After Attacks on Warren, Women Point Out That Pregnancy Discrimination Is All Too Real

School boards don’t tend to write “fired for being pregnant” in their meeting minutes.

Elizabeth Warren teaches at University of Pennsylvania Law School in the early 1990s.Leif Skoogfors/Getty

If you’ve paid any attention to Elizabeth Warren this campaign season, you’ve probably heard her say that when she was a 22-year-old special education teacher in 1971, she lost her job because she was “visibly pregnant.”

In recent days, journalists—on both the left and right—have attempted to cast doubt on that story. The evidence they’ve assembled isn’t particularly compelling, and Warren has responded by saying that her statements are completely true. In a pair of tweets Tuesday, she asked readers to share their own stories of pregnancy discrimination.

Warren’s tweets came a day after the conservative Washington Free Beacon published school board meeting minutes from Riverdale, New Jersey, where Warren was employed as an elementary school speech pathologist during the 1970-71 school year. The minutes state that board members unanimously voted to extend Warren’s teaching contract during an April meeting and that she resigned two months later in June.

Conservative publications from Fox News to the Washington Examiner to the New York Post picked up the story. So, too, did supporters of Bernie Sanders, Warren’s chief rival for progressive support in the Democratic primary.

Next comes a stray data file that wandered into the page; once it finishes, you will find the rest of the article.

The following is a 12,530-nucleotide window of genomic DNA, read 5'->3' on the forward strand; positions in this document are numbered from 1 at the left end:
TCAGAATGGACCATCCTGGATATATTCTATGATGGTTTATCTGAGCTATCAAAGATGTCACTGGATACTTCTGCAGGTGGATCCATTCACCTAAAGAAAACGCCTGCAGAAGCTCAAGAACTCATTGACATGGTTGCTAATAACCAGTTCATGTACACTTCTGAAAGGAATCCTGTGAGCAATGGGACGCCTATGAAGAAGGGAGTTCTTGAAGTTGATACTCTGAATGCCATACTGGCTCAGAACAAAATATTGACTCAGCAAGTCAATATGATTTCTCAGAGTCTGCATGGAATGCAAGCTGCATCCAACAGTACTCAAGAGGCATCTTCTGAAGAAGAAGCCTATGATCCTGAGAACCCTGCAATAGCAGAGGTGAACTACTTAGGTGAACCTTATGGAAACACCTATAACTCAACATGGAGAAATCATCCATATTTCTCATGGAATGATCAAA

CBS News, however, found evidence supporting Warren’s claims. Two retired Riverdale teachers said, according to the network, that “the workplace culture at the time may have left Warren with no option but to move on when her pregnancy became apparent.”

“The rule was at five months you had to leave when you were pregnant. Now, if you didn’t tell anybody you were pregnant, and they didn’t know, you could fudge it and try to stay on a little bit longer,” one of those retired teachers said. “But they kind of wanted you out if you were pregnant.”

The article notes that the Pregnancy Discrimination Act, which would protect a non-tenured teacher like Warren, was not passed until 1978, seven years after Warren’s teaching job ended.

Women (and historians) on Twitter pointed out that workplace discrimination is rarely explicitly documented in school board minutes, and that pregnancy discrimination was extremely common in the 1970s.

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